‘This young man was executed’: Police investigation into death of a 17-year-old shot twice


A spokesman for the family of teenager Justus Howell, who was shot twice in the back by a police officer, has claimed the 17-year-old boy ‘was executed.’

‘This is [a case of] police policing police,’ Howell family spokesman Al Rogers told the Huffington Post.

He continued ‘This young man was executed and at the end of the day, [the investigators] will probably fist-bump and go on to the next tragedy.’

Justus was caught by cops in Lake County, Illinois, as he tried to purchase a handgun earlier this month. Police say he was armed. Some witnesses say the teen had dropped the weapon before officers opened fire. 

The State’s Attorney for northern Illinois’ Lake County, Michael Nerheim, said Tuesday he has been advised the investigation into the shooting death of Howell, a suburban Chicago teenager, by a police officer should be done within approximately two weeks.

Nerheim made the assertion after the county’s coroner released his finding that the 17-year-old’s death was a homicide.

The report released Tuesday by Coroner Thomas Rudd also showed Howell, of Waukegan, had small amounts of alcohol and marijuana in his body when he was killed. Howell was shot twice in the back by a nine-year Zion police veteran after a foot chase.

Nerheim noted a homicide is defined as the killing of a human by another human and is not necessarily a crime. He said an investigation continues to determine whether the April 4 shooting of Howell was a ‘justifiable homicide.’

‘This determination hinges on a complete evaluation of the facts and circumstances surrounding the incident,’ Nerheim said. ‘For those purposes, an independent investigation is necessary.’

Rogers addressed the toxicology results, telling the Huffington Post ‘Justus’ decisions are not the ones in question. It’s the policeman’s decisions that are in question.’

Lake County Major Crimes Task Force Commander George Filenko said investigators are waiting for analysis of video evidence and other test results to be completed.

‘We will get it done, and when the facts are clear, we will present our findings to the Lake County State’s Attorney’s Office for review,’ Filenko said.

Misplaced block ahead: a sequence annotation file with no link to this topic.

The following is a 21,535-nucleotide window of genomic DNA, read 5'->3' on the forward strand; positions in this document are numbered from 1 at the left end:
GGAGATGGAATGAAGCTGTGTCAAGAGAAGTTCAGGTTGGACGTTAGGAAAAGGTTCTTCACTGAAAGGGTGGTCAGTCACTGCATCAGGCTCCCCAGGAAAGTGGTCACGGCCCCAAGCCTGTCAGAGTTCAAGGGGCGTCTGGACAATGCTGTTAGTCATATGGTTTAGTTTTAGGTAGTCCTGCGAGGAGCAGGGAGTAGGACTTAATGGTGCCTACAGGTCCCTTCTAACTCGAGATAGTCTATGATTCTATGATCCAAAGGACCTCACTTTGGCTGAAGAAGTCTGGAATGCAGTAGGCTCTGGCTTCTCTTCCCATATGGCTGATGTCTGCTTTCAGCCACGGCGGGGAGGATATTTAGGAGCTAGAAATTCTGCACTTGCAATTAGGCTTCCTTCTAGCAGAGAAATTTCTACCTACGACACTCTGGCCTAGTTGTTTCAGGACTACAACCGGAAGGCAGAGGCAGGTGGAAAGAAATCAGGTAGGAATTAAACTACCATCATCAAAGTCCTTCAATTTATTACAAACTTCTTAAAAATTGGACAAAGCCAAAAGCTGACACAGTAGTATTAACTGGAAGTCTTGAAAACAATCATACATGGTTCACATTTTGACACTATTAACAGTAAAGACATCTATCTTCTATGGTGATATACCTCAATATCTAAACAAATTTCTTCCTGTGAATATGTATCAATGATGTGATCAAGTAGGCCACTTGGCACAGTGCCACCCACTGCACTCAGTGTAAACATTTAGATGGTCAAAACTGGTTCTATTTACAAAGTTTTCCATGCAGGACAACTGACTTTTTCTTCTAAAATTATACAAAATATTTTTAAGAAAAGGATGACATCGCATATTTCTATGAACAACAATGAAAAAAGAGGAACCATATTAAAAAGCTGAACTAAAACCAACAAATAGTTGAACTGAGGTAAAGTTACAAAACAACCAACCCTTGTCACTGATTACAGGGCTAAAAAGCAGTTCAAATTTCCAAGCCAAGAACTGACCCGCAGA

However, Rogers told the Huffington Post ‘We have no confidence in our local law enforcement agency [or] the major crimes task force.’

Howell’s grandmother, Alice Howell, compared the death of her grandson to another police killing in South Carolina, where Walter Scott died after being shot in the back by a police officer.

‘When the investigation is complete, I hope the state’s attorney’s office will do the right thing,’ she said.

Police have said Howell was involved in a scuffle while trying to steal a handgun during a street sale just before the shooting.

Eighteen-year-old Tramond Peet told investigators he met with Howell to sell him a handgun, but that Howell tried to take it without paying, Zion Police Chief Steve Dumyahn has said.

Peet said the gun discharged into the ground during a struggle and he let go of it when he heard police cars approaching, according to police. Peet told investigators that he saw officers running after Howell, heard them giving Howell commands and then heard gunshots.

Peet was later arrested and charged with aggravated unlawful use of a weapon.

Rogers told the Huffington Post that the Howell family doesn’t know what went on.

‘We just don’t know,’ he told the news outlet. ‘We hear bits and pieces of what was supposed to [have] happened, but the one thing we know for certain is he was shot in the back as he was trying to run away.’

Rudd said Howell had a blood alcohol content of .035 and a small quantity of marijuana in his system. The legal limit for intoxication in Illinois is .08.

Zion is a community of about 24,000 people along Lake Michigan about 45 miles north of Chicago, near the Illinois-Wisconsin state line.

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